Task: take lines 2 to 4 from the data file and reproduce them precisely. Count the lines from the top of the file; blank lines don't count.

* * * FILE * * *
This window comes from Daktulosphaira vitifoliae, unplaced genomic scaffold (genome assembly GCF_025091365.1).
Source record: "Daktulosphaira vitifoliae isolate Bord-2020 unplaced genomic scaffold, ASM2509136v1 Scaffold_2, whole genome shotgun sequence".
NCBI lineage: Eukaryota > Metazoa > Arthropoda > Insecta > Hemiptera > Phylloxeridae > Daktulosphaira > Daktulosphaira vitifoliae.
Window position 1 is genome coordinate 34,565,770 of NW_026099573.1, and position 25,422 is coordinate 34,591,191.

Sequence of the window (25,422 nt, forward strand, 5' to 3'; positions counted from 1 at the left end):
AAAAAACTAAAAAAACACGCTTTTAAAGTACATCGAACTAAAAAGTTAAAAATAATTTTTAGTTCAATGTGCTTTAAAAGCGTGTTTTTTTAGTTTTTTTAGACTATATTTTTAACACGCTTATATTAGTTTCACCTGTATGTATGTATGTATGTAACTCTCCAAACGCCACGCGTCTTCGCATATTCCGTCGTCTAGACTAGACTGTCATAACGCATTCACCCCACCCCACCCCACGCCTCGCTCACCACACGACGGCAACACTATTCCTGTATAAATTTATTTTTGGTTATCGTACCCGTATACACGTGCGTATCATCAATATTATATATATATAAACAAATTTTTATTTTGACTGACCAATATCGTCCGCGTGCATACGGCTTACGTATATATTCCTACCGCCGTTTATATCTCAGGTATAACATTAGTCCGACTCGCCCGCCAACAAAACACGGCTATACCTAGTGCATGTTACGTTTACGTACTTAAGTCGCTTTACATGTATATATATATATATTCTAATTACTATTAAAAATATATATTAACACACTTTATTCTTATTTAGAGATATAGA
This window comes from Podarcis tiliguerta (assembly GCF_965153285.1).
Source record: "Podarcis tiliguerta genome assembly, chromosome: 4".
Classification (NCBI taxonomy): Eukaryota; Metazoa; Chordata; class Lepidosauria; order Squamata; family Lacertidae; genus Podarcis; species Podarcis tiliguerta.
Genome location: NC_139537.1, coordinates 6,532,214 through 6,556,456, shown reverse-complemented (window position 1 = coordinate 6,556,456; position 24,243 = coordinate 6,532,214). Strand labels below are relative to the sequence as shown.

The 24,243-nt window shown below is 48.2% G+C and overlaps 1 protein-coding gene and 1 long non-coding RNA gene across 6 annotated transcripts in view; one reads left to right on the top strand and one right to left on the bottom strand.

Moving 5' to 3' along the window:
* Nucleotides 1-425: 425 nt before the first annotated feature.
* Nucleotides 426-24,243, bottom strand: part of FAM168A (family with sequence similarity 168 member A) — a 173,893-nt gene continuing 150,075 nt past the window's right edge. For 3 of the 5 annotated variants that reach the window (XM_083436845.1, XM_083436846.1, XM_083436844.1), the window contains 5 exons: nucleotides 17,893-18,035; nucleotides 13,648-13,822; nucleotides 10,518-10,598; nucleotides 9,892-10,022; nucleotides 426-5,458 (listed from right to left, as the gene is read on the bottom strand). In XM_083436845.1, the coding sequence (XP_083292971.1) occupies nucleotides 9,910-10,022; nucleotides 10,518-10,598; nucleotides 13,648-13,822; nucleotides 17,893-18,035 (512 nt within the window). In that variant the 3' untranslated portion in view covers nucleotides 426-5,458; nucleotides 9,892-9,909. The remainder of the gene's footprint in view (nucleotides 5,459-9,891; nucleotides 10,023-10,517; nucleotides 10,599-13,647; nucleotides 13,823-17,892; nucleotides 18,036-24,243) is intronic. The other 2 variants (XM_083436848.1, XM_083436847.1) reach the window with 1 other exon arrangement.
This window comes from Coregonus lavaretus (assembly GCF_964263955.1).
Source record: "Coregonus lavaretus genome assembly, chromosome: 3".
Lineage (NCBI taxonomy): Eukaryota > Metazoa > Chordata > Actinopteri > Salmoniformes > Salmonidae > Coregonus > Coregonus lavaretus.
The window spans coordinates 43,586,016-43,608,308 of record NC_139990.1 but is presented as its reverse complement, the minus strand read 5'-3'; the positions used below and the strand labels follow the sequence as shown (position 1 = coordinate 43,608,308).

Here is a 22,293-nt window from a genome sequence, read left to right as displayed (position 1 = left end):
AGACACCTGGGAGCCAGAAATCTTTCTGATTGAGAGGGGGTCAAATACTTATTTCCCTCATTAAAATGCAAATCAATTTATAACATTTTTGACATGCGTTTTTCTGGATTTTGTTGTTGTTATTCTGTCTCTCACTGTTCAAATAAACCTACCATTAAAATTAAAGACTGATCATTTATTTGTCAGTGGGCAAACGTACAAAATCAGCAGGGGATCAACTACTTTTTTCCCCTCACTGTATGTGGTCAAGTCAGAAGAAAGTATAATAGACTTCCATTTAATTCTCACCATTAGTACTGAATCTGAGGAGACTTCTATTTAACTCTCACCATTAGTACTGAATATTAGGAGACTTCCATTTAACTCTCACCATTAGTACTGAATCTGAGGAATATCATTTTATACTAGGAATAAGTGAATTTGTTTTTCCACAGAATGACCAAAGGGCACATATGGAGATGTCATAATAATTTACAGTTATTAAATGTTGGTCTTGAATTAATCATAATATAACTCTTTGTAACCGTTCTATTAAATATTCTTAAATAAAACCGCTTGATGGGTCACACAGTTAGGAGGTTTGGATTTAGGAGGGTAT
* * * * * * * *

Source record: "Daktulosphaira vitifoliae isolate Bord-2020 unplaced genomic scaffold, ASM2509136v1 Scaffold_2, whole genome shotgun sequence".
NCBI lineage: Eukaryota > Metazoa > Arthropoda > Insecta > Hemiptera > Phylloxeridae > Daktulosphaira > Daktulosphaira vitifoliae.
Window position 1 is genome coordinate 34,565,770 of NW_026099573.1, and position 25,422 is coordinate 34,591,191.